It is said that children are resilient and will bounce back from the most negative experiences. This may be true; however, there are some things that, once witnessed, can never be unseen. Many California children watch daily as one parent subjects the other to domestic violence and verbal abuse, unable to intervene, sometimes becoming targets themselves. The adult victim may not always understand or be aware of the impact the abuse is having on his or her child’s well-being, but studies show that the children may be affected developmentally as well as emotionally.
A group of students have decide to challenge their school district’s education policy, demanding additional support for students who have experienced domestic violence. Research suggests that sustained exposure to stress can affect brain development, leading to a detrimental effect on academic achievement. If these students were given additional help, similar to that which is given to students with other learning challenges, it would assist them in keeping up with their peers.
Federal laws include ones that relate to anti-discrimination, meaning that schools have to accommodate special needs of children in order to provide equal opportunities in education. Studies show that an increasing number of children experience abuse in various forms, and they also witness it within their home environments. These are collectively known as adverse childhood experiences, and they often serve as precursors to future issues, including social and health-related issues, that can follow individuals throughout their lives.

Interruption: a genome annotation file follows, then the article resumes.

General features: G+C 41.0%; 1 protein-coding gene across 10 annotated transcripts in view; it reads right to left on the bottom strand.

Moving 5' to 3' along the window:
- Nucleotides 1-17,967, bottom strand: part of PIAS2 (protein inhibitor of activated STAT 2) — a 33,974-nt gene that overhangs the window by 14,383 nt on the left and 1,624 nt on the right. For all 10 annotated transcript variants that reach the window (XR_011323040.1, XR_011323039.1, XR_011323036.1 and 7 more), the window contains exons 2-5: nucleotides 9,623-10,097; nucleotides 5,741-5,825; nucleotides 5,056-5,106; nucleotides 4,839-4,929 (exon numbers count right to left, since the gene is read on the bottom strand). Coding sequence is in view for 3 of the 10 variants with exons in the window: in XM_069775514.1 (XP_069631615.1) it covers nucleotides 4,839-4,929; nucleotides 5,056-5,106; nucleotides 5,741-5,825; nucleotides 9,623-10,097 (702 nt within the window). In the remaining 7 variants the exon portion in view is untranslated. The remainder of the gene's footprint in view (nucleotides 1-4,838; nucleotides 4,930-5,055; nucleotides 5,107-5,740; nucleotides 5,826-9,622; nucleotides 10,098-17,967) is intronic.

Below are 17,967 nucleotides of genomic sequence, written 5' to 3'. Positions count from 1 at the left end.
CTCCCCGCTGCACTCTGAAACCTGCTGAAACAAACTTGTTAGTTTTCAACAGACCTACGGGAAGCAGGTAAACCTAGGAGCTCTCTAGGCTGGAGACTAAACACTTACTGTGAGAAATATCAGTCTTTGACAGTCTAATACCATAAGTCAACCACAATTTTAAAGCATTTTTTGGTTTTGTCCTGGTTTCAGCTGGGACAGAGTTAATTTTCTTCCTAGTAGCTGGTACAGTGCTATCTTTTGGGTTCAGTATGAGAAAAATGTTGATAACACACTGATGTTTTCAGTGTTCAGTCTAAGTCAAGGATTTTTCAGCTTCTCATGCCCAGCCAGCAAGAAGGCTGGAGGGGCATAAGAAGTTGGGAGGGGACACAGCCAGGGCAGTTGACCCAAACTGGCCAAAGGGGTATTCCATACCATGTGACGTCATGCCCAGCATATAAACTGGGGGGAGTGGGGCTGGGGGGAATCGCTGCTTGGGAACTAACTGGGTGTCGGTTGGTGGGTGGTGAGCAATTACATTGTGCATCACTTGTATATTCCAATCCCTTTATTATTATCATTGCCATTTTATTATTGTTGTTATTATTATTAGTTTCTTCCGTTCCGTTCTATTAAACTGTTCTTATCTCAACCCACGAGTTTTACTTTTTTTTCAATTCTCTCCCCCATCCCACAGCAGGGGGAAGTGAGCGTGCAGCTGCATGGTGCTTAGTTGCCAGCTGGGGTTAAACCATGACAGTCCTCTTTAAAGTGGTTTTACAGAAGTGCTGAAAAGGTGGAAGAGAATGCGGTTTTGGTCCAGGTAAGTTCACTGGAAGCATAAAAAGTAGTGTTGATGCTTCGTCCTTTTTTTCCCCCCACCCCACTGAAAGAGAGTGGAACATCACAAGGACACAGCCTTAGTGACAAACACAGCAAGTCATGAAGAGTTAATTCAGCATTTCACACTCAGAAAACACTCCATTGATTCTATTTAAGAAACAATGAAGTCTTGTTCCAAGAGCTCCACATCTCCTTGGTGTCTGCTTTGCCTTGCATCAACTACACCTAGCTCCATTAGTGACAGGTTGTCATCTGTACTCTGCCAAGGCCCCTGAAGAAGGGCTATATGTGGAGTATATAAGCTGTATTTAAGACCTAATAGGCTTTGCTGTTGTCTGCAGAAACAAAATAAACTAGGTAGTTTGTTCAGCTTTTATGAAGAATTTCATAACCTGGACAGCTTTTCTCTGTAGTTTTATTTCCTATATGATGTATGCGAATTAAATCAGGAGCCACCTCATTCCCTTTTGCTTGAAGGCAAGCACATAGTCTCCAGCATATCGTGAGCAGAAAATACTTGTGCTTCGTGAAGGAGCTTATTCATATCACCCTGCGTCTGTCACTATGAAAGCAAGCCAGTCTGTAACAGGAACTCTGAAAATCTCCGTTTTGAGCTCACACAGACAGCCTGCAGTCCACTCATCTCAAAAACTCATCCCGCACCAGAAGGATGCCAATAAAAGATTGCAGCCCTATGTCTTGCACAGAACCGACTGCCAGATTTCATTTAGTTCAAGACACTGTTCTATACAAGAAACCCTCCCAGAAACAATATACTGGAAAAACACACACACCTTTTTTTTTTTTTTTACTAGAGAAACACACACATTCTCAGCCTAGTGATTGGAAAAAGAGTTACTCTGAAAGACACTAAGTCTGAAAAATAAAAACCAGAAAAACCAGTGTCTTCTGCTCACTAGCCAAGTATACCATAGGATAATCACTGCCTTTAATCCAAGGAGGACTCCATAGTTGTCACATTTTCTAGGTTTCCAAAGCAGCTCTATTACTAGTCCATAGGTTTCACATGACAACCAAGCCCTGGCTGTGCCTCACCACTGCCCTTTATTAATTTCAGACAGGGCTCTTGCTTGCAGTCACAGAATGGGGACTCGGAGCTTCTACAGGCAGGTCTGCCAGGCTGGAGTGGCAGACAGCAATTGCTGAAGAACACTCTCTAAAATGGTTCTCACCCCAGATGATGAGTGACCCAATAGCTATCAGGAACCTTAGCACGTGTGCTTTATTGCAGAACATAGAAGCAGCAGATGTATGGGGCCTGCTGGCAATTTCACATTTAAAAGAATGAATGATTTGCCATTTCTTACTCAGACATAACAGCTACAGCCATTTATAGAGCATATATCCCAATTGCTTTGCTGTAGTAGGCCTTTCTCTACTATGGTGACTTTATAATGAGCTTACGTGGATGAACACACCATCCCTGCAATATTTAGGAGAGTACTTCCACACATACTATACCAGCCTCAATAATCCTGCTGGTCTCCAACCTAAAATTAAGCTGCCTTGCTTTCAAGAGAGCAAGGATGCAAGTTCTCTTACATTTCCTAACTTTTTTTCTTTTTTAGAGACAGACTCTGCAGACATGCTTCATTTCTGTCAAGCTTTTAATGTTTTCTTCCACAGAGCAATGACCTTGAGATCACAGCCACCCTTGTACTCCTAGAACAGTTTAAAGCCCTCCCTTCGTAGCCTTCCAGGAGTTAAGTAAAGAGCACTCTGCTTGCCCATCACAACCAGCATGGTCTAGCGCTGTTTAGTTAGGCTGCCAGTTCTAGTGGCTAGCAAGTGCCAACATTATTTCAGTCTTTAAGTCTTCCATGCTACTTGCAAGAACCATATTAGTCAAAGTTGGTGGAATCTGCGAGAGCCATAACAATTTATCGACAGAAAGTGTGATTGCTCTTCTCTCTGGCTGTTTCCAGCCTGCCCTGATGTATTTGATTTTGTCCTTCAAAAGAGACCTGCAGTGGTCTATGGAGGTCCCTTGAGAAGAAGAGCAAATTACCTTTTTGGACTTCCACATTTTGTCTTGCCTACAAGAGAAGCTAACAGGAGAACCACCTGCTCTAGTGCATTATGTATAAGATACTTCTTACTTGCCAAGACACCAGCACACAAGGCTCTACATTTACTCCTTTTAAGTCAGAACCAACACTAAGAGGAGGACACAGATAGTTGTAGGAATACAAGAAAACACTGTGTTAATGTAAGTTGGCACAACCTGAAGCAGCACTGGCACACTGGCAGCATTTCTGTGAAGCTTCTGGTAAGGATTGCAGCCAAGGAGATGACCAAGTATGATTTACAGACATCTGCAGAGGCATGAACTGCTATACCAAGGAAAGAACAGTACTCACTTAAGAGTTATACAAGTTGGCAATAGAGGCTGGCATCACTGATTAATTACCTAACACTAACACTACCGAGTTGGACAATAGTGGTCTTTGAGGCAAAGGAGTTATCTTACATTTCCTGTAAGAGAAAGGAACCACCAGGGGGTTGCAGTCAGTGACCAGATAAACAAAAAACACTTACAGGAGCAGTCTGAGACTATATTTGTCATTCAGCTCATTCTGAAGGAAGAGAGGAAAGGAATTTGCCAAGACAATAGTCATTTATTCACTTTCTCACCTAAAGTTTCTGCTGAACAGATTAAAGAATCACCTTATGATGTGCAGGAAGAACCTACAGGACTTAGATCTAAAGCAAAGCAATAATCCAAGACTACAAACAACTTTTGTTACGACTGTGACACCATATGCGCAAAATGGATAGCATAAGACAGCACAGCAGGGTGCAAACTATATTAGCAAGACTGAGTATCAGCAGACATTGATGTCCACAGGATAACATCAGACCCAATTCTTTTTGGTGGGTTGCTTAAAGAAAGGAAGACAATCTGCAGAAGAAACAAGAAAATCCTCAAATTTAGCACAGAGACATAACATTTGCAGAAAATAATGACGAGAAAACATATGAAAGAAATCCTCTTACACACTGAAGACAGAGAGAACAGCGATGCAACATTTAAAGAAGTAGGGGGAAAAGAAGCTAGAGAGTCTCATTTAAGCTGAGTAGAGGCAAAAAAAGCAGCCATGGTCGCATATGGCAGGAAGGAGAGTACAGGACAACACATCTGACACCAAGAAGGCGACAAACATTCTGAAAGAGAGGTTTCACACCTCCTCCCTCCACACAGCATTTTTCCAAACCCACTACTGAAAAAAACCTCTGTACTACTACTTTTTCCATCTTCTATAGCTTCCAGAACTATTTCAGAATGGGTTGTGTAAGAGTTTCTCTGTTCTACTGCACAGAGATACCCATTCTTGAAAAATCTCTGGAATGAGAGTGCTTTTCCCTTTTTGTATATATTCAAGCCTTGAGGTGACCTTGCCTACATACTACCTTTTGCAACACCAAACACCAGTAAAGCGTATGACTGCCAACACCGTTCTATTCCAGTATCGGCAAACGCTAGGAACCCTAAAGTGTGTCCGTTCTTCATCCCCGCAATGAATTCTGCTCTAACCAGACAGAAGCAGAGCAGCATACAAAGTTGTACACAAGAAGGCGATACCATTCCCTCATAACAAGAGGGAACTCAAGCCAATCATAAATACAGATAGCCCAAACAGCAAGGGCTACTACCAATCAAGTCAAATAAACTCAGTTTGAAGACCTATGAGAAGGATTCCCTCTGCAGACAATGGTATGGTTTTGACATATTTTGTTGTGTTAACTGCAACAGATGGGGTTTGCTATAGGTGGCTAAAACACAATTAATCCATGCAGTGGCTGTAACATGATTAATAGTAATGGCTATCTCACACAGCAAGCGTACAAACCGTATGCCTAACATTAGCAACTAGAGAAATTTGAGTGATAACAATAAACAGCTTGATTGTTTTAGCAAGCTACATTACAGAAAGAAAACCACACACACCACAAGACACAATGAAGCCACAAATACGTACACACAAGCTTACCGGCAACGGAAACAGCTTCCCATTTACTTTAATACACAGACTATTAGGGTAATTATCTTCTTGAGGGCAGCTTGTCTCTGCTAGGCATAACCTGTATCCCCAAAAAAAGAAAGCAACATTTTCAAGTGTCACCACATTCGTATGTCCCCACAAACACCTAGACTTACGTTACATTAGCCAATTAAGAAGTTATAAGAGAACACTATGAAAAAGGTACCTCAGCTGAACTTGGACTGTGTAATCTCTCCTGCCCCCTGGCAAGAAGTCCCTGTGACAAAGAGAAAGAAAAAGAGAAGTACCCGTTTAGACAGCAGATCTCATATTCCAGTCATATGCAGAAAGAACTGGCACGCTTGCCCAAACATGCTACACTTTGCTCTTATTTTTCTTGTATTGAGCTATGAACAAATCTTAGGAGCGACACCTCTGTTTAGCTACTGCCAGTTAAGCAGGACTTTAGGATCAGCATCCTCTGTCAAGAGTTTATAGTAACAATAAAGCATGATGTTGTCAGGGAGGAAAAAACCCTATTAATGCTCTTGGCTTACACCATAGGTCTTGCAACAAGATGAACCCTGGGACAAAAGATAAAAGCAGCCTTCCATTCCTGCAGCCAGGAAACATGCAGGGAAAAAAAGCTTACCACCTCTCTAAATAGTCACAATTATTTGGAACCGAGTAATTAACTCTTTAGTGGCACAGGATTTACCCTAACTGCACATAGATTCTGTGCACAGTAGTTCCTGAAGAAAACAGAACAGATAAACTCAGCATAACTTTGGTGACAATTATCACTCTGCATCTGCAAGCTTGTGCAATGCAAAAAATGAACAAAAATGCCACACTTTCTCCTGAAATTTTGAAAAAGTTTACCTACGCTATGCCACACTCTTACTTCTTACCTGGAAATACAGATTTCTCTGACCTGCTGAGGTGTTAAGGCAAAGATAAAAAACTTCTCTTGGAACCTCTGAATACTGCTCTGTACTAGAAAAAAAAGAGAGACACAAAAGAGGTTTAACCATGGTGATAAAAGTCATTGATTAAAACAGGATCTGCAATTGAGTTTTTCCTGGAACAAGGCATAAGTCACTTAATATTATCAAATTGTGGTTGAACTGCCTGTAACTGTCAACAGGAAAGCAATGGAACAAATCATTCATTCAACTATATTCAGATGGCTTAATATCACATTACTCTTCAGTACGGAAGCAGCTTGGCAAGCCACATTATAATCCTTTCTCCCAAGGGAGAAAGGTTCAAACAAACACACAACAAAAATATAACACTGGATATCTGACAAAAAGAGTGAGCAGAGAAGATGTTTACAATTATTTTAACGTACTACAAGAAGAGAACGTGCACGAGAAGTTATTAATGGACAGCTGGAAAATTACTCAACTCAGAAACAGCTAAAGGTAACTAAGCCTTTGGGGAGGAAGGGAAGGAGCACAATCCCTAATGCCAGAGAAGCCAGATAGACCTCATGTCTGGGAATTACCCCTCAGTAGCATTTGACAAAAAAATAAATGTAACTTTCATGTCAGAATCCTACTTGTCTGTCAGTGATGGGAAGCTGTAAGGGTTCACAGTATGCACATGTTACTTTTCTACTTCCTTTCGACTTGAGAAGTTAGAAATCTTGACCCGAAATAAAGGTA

For California parents who are currently caught in the vice of domestic violence, it can be hard to find the strength to leave an abusive spouse. Understanding the severity with which an abusive home environment may impact upon one’s child may be the factor that finally allows one to find the courage to take action. There are various ways in which one may find sanctuary in the early days, and getting the appropriate advice in order to move forward into a positive future may be the first step in giving one’s children a better chance to shine academically.
Source: californiahealthline.org, “Cities Begin To Count The Scars Of Childhood, And Try To Prevent The Damage“, Sarah Varney, Apr. 21, 2016